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Death-Dealer, also known as The Death-Dealer, was an audio story read by Louise Jameson and featuring Leela and the Fourth Doctor produced by Big Finish Productions. It is by far the shortest of the stories on the anthology release Short Trips - Volume I and recounts the time when Leela unwittingly paid to be killed.

Summary[edit | edit source]

On an arid market world, not dissimilar to a middle-eastern bazaar on Earth, the Doctor treats Leela to a day of shopping.

Plot[edit | edit source]

Leela struggles to understand the fundamentals of commerce during a shopping trip on a market world with the Doctor. Then, she spots a weapon that appeals to her. Paying the merchant, Jason, she examines her new toy. Soon, however, she is slain by Jason's knife. The Doctor discovers her dead body and demands answers. A local policeman explains that no laws have been transgressed; Leela has bought a legal death experience. Soon, she springs back to life. Jason explains that the knife's edge contained not only a fast acting poison, but also restorative microscopic robots. Whole again, Leela returns to the TARDIS with the Doctor, musing on the newfound appreciation she has for life now that she has died. The Doctor, having come back from the dead himself, can appreciate her point.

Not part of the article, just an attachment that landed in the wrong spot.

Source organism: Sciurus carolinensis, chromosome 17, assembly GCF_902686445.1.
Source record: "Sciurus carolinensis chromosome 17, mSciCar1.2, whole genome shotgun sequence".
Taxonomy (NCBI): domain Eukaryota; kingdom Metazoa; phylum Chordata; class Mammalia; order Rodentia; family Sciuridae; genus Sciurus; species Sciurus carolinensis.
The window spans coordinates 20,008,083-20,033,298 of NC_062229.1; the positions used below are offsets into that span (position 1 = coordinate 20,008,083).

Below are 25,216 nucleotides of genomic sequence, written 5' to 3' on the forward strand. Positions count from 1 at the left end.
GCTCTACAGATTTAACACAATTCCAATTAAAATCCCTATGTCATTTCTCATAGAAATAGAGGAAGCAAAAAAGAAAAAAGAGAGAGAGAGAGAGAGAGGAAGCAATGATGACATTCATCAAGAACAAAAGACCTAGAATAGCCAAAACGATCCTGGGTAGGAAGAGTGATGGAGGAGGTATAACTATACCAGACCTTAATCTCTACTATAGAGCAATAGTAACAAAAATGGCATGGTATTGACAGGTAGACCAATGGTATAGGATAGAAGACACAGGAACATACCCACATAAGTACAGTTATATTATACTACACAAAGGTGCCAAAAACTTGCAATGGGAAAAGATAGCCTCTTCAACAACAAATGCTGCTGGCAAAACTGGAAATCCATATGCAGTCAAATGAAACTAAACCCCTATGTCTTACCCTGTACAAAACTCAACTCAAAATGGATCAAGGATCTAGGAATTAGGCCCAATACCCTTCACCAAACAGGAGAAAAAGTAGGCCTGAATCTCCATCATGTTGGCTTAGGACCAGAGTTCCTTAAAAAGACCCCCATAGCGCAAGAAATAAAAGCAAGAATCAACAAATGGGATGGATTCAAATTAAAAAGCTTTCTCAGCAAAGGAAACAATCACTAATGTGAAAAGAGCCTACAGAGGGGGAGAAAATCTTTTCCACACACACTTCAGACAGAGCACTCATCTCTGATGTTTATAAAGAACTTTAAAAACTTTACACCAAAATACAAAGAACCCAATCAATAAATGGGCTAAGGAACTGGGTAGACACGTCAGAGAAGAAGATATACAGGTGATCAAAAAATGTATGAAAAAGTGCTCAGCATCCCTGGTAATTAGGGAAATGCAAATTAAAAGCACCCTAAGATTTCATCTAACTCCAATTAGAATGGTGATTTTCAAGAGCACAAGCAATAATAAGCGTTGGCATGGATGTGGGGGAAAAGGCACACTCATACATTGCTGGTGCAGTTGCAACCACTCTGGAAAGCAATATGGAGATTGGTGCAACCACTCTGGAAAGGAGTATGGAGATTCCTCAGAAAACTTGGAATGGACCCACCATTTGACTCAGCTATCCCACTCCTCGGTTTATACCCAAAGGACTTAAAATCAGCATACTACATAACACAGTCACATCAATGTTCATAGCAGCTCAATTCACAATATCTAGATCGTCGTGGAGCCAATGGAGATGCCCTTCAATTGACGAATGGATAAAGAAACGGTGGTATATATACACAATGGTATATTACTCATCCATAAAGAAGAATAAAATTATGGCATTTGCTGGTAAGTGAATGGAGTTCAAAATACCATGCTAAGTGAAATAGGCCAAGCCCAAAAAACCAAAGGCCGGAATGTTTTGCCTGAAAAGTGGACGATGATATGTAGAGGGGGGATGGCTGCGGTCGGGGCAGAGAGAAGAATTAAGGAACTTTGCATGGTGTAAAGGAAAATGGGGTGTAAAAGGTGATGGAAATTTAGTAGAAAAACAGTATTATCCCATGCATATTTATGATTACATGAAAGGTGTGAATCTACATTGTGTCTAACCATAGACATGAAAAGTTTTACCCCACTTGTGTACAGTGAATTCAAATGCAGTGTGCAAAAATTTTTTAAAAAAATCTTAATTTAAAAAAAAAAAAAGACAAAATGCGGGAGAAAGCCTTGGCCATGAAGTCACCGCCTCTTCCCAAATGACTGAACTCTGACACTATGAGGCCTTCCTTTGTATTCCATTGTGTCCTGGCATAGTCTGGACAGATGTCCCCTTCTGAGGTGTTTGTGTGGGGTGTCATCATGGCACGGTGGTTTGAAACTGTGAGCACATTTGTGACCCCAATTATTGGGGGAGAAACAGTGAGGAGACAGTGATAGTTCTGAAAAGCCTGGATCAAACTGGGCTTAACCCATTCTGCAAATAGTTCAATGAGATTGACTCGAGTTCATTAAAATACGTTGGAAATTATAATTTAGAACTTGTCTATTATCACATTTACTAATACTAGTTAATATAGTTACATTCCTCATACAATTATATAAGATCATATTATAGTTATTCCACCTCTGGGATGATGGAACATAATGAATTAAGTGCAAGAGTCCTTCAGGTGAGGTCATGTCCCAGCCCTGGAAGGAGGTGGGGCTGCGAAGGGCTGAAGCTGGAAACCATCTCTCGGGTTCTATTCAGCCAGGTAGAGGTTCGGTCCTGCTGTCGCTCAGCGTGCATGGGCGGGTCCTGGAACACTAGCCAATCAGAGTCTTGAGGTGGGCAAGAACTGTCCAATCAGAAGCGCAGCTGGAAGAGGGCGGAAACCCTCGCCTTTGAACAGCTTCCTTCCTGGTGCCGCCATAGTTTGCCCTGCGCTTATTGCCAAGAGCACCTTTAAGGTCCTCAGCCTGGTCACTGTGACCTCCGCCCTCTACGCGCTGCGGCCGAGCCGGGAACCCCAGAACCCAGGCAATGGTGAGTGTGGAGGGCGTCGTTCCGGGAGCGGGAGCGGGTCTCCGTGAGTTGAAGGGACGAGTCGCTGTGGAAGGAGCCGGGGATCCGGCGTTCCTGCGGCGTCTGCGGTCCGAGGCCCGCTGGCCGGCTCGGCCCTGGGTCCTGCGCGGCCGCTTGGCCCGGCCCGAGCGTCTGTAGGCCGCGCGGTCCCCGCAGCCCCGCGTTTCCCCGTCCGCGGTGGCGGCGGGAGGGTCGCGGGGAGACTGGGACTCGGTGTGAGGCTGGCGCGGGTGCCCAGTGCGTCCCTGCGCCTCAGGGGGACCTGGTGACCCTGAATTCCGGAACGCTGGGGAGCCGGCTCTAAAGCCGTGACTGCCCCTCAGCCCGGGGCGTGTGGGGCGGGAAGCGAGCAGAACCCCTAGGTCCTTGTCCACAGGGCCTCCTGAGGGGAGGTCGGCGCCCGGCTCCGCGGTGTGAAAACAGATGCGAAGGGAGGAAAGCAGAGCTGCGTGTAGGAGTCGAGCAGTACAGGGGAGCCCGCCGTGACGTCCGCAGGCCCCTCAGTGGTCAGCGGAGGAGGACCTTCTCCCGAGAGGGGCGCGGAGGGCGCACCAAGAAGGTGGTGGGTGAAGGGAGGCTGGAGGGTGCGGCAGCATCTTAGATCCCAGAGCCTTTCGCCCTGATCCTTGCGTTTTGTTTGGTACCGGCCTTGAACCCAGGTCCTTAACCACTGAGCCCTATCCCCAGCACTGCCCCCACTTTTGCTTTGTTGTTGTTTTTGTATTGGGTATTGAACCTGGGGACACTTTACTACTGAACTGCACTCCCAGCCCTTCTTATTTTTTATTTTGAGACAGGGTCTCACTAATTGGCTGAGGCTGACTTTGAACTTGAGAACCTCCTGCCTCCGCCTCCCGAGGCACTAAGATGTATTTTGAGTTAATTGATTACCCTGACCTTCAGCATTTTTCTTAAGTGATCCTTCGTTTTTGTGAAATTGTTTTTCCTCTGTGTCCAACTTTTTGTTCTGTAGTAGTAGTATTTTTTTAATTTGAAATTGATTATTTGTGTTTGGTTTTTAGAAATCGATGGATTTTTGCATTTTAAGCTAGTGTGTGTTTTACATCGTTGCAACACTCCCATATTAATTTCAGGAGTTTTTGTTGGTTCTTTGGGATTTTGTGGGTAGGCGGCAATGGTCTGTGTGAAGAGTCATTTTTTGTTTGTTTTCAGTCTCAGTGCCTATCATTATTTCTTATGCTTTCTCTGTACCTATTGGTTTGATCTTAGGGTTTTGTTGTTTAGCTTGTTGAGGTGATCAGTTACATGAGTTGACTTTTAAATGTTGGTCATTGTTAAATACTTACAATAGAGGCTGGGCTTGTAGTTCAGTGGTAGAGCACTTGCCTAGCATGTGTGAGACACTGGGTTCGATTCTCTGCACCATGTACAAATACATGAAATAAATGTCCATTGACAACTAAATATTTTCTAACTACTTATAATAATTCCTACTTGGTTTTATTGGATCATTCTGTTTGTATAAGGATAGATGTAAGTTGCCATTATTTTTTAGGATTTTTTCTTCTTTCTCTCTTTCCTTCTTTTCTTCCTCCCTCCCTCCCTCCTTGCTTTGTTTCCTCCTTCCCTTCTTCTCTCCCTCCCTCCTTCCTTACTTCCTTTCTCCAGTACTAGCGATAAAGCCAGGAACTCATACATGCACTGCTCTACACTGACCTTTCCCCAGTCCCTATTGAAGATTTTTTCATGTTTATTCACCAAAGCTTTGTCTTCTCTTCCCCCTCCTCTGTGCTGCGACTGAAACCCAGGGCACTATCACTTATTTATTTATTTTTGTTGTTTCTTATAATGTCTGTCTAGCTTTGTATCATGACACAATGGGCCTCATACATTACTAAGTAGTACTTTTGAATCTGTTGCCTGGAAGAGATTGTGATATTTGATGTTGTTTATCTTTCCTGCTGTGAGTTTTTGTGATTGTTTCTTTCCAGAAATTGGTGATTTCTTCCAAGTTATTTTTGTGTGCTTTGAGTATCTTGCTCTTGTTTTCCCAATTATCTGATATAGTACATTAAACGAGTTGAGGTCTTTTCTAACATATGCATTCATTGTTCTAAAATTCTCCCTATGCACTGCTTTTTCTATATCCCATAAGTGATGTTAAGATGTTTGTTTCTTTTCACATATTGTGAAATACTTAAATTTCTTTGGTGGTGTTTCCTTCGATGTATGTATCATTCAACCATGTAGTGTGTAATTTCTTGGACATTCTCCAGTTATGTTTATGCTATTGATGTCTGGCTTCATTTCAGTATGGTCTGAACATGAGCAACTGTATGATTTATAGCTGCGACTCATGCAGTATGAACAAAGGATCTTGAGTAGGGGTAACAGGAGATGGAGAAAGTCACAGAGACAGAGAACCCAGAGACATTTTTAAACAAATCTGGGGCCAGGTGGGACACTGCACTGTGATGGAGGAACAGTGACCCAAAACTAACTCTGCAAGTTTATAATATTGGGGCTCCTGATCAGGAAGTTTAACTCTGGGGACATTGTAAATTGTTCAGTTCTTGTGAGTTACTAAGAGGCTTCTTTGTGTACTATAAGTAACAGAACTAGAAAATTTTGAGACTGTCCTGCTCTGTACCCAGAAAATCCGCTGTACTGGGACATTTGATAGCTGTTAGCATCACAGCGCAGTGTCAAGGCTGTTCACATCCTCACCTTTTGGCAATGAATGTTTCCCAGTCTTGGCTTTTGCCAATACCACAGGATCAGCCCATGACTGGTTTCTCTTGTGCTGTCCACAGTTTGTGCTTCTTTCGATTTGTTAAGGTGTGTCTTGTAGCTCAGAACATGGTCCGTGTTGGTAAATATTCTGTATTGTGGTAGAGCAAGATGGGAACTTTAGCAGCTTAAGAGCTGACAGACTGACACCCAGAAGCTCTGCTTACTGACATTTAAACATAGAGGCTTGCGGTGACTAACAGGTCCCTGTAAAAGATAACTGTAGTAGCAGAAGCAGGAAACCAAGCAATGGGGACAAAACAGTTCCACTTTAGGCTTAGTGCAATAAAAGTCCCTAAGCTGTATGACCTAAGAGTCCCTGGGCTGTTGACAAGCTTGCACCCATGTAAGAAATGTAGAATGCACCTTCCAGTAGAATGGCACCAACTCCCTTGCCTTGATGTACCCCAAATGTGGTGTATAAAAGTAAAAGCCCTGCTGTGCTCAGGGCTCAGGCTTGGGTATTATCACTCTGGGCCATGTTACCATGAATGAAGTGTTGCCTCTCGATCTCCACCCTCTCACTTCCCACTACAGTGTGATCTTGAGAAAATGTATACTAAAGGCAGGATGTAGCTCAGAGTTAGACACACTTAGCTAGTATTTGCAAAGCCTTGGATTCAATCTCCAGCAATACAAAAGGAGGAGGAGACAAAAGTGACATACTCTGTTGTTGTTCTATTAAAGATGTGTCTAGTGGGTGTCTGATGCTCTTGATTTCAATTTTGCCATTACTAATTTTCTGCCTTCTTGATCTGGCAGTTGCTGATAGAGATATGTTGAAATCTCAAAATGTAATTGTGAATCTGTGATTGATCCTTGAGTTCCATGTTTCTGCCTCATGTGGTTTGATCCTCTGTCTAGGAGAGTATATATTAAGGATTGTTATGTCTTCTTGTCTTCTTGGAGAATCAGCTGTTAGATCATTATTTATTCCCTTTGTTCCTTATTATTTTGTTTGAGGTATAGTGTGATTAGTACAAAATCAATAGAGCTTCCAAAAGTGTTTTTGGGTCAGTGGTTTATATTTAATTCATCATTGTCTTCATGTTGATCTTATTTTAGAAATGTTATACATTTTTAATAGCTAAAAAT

Characters[edit | edit source]

References[edit | edit source]

  • Leela has no concept of money. The unit of currency on the unnamed world is the credit.
  • The Doctor wonders if the market world sells jelly babies.
  • The world is populated by many different species, including humans.
  • Leela threatens Jason with a janis thorn to his throat.
  • The "microscopic healer robots" which restore Leela to life are not actually called nanogenes, but they work in exactly the same way.
  • The Doctor hints that Leela's return from death has some commonality with regeneration.

Notes[edit | edit source]

  • Though advertised on the Big Finish website, the CD jacket, and elsewhere as Death-Dealer, Louise Jameson clearly calls the story The Death-Dealer when she begins her reading.
  • The story employs a limited third person perspective, focused mostly on Leela, except for the period of time she is dead.

Continuity[edit | edit source]

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